CARB not ready for cap and trade

By CMTA Staff

Capitol Update, Oct. 18, 2012 Share this on FacebookTweet thisEmail this to a friend

On Thursday CMTA commented at the California Air Resources Board about the upcoming auction of allowances in the AB 32 cap and trade program:

“We are disappointed that CARB is moving forward without fixing the serious flaw of auctioning allowances to raise revenue in the cap and trade program.   CARB’s plan will kill manufacturing  jobs is not necessary to achieve AB 32 goals. There is still time before the auction for the board make a firm commitment to provide free allowances for all the compliance periods between now and 2020."

We are not the only group concerned about CARB moving forward with the auction while important issues remain unresolved. The Emissions Market Assessment Committee met in September and identified a few more issues that CARB should resolve before the first auction.  The EMAC economists said that CARB should define what constitutes ‘resource shuffling’ – at this time electric power utilities and traders throughout the west do not know what is illegal ‘resource shuffling’ and what is normal power trading behavior.  Yet CARB’s regulation makes resource shuffling illegal and subject to penalties, also uncertain, starting in January 3013. This isn’t just an academic concern. EMAC said “uncertain liabilities associated with imports to California could discourage, and therefore raise the cost of, power imports into the state.”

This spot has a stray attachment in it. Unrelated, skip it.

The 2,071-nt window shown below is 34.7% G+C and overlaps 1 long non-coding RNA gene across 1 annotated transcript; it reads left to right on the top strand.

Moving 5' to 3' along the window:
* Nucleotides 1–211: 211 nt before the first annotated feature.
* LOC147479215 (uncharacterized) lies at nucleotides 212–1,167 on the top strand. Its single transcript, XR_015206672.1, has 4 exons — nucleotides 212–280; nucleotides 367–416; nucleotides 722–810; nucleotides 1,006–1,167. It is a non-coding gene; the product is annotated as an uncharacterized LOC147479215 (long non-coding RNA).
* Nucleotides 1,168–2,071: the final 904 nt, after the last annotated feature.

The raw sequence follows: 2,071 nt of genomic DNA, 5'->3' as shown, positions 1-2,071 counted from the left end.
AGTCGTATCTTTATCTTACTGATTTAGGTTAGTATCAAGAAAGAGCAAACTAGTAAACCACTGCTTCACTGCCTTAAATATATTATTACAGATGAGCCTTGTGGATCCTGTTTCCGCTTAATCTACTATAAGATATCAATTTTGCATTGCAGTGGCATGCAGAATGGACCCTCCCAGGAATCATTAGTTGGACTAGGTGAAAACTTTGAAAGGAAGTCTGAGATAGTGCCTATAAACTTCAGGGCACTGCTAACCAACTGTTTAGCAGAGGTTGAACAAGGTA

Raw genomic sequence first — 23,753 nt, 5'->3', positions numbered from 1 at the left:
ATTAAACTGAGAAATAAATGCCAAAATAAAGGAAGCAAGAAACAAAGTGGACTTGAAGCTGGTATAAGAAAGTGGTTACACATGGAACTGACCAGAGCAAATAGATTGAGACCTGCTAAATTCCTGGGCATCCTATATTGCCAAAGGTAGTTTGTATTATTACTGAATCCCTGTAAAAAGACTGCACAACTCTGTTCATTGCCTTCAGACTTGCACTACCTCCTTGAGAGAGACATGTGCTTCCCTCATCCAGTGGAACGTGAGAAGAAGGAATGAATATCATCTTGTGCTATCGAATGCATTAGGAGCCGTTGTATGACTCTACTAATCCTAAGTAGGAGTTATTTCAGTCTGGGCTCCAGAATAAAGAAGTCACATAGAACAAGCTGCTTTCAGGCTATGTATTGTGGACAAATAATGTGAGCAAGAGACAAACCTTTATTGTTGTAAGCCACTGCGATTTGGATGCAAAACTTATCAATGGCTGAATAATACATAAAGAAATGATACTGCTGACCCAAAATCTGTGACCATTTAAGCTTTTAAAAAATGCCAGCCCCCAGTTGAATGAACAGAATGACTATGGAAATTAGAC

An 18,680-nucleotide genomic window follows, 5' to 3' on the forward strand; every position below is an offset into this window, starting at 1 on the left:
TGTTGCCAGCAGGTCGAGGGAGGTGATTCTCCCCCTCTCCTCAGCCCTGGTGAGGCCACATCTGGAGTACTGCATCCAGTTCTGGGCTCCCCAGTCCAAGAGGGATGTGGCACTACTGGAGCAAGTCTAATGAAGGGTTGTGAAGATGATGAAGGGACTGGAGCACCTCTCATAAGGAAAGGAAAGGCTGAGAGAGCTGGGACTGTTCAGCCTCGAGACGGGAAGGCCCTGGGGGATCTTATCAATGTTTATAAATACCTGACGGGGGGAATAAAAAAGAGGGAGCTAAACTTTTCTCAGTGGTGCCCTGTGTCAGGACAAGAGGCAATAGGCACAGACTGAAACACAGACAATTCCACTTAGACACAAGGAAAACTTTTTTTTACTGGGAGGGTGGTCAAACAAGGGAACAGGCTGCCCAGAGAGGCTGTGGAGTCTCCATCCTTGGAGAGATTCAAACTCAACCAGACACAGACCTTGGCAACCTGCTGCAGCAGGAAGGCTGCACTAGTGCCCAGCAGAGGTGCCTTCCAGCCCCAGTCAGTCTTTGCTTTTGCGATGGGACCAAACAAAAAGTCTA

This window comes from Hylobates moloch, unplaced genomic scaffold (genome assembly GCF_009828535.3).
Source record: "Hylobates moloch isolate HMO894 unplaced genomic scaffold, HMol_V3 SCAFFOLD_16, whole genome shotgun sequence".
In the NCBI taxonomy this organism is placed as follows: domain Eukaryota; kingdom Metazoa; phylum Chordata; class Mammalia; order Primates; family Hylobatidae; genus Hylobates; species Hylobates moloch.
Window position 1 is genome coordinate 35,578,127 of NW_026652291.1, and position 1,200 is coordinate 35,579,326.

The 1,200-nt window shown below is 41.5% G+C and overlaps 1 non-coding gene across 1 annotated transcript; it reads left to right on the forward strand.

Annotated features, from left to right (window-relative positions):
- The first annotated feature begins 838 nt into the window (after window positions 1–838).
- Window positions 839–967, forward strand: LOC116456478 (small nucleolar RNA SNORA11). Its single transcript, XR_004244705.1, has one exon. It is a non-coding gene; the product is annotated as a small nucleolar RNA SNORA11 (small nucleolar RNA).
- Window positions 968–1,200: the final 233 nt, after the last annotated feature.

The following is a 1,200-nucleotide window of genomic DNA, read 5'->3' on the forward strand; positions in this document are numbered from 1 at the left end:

Another risk of moving forward at this time is EMACs belief that the price containment reserve may not protect companies from high prices especially in the final years of the program. They note we could have a market failure similar to the energy crisis when prices skyrocketed and politicians stepped in to stop the market. EMAC suggests the price containment reserve should “be strengthened and clarified before market operations commence”.

The precautionary principle is often cited as a reason to justify environmental policies to protect public health.  If precaution is a good idea, we should exercise it when considering economic impacts, and for all the reasons above the auction should be stopped until CARB finishes the regulation to address these crucial problems.

The cap and trade auction is scheduled for November 14.

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